Canadian QB Kurtis Rourke follows CFL brother’s path as Ohio Bobcats’ signal-caller
ATHENS, Ohio (BVM) – Football talent has never been lacking for the Rourke brothers. It begins with Nathan Rourke, who starred at Holy Trinity Catholic Secondary School in Oakville, Ontario, and later Edgewood Academy in Alabama.
Rourke went on to play in Kansas at Fort Scott Community College and then transferred to Ohio University where he became a three-year starter. Rourke’s standout college career led him to an opportunity to chase professional football. He has since landed back in his home country of Canada, playing in the Canadian Football League (CFL) with the BC Lions.
However, the family’s talent has not stopped there. Kurtis Rourke has followed in the footsteps of his older brother, starring in high school and now at Ohio. As he continues his career with the Bobcats, the family’s legacy is continuing to grow.
For Kurtis, his time in the sport began early as he played organized football at just 4 years old. It initially was in large part because of Nathan, as Kurtis wanted to do anything his older brother was doing growing up.
“It was at the same time when my brother wanted to play, and at that time in my age, I just wanted to do whatever he did,” Kurtis said.
After a few years of playing, Kurtis found his own love for the game, and that translated to success on the gridiron. The quarterback competed locally around Oakville, Ontario, playing alongside multiple future CFL players.
“It was always fun to compete with them,” Kurtis said. “We were just really good and really talented together so we won a lot of championships.”
Kurtis began realizing he had special arm talent during his youth, and that continued to be seen during his high school career. During his ninth and 10th-grade years, Kurtis played at Holy Trinity in Oakville alongside his brother.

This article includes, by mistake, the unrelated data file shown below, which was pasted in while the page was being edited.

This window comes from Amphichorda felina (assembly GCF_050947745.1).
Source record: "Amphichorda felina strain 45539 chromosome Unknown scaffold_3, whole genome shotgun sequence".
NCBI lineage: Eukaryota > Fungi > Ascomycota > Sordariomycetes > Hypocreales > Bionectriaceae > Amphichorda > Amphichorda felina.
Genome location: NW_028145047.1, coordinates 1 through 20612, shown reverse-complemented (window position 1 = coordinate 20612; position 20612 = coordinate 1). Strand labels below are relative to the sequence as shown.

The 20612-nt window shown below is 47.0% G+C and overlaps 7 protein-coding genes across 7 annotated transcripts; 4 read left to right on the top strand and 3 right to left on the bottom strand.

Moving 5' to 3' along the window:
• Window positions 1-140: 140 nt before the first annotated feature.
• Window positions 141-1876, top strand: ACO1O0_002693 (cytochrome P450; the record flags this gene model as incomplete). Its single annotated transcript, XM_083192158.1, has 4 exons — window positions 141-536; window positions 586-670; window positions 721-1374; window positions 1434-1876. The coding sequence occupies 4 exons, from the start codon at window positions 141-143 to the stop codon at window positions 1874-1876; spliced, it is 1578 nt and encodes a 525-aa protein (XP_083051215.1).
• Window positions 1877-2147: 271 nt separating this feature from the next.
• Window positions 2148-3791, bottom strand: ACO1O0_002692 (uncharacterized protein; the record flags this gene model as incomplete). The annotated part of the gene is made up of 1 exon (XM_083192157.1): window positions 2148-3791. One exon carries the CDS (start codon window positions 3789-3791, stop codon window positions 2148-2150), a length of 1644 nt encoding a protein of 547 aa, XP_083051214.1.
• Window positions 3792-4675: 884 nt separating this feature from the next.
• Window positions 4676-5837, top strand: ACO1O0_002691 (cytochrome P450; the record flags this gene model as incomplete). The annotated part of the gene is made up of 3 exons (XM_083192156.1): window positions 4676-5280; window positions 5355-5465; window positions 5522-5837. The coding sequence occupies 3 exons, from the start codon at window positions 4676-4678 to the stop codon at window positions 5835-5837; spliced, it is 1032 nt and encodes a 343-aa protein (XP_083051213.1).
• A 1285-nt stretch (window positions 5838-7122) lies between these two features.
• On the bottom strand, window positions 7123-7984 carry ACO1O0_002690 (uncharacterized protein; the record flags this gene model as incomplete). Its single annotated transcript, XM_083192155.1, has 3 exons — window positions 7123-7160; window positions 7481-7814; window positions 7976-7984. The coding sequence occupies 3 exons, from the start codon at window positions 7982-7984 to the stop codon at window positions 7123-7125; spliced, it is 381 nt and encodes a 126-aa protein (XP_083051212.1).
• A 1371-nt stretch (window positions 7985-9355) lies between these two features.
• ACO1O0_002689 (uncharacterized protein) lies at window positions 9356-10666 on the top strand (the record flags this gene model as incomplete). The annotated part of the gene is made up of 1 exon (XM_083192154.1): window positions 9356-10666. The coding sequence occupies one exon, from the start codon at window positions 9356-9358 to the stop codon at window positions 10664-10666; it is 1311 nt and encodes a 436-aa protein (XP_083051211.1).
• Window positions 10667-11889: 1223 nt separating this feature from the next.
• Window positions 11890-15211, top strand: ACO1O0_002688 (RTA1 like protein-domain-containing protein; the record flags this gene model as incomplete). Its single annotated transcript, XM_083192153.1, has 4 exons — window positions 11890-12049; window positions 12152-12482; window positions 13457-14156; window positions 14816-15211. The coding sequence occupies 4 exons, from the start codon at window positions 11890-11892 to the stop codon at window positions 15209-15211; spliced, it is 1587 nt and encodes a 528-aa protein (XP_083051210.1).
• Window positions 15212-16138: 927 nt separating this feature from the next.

As his brother headed down to Alabama for his senior season, Kurtis followed. However, he rode the bench for most of that year, leading to a return to Holy Trinity the following season.
From there, the quarterback began to blossom. After a strong season during his 12th-grade year, Kurtis took advantage of Canada’s opportunity to play an extra high school season, and it ultimately helped him to begin receiving college looks.
“I took that and was able to get an offer,” Kurtis said. “Without Canada offering that extra year, I really wouldn’t be here and it’s just awesome how things worked out.”
Kurtis had offers within Canada after 12th grade, but began receiving interest from several Mid-American Conference (MAC) schools as he played his extra year. While schools like Buffalo were strong considerations, it was no surprise Kurtis ended up at Ohio.
“I had a little in with Ohio just because Nathan was there,” Kurtis noted. “But they weren’t really high on me at the time.”
However, by the spring of that year, Ohio came and watched Kurtis throw. Soon after, he was destined to become a Bobcat.
“It was a pretty clear choice for Ohio,” Kurtis added. “Just their tradition, the culture and the coaching staff, that’s pretty much all still there. I just knew the timeline of quarterbacks was really favorable for me, I had a chance to come in and compete.”
In his true freshman season in Athens, Ohio, Kurtis would see action in just one contest and ended up redshirting. However, it was a valuable year of learning for the new quarterback, and also a special year being able to suit up alongside Nathan.
“It was almost like a dream come true,” Kurtis said about playing alongside Nathan at Ohio. “Coming in as a freshman with nobody from your high school at all, just being able to know someone like your brother to help show you the ropes, not even just with football but how to deal with college and the college life … I truly appreciate that year. It’s been something that we’ve thought about growing up and we were finally able to do that … He taught me a lot of things and gave me insight a lot of quarterbacks wouldn’t have given a young freshman. That relationship has really helped me and given me confidence these last couple of years when I’ve been on my own.”
The tight bond and the confidence gained from each other is nothing new for the Rourke brothers. For Kurtis, competing with Nathan brought about a lot of his love and competitiveness in the sport, which has not stopped to this day.
“He’s meant so much to me and my football career,” Kurtis said. “We competed in everything growing up so I got a lot of competitiveness from him and from that relationship with him. We both push each other. He’s come along so much. He’s trying to take the best arm in the family but I’m trying to not let him do that.”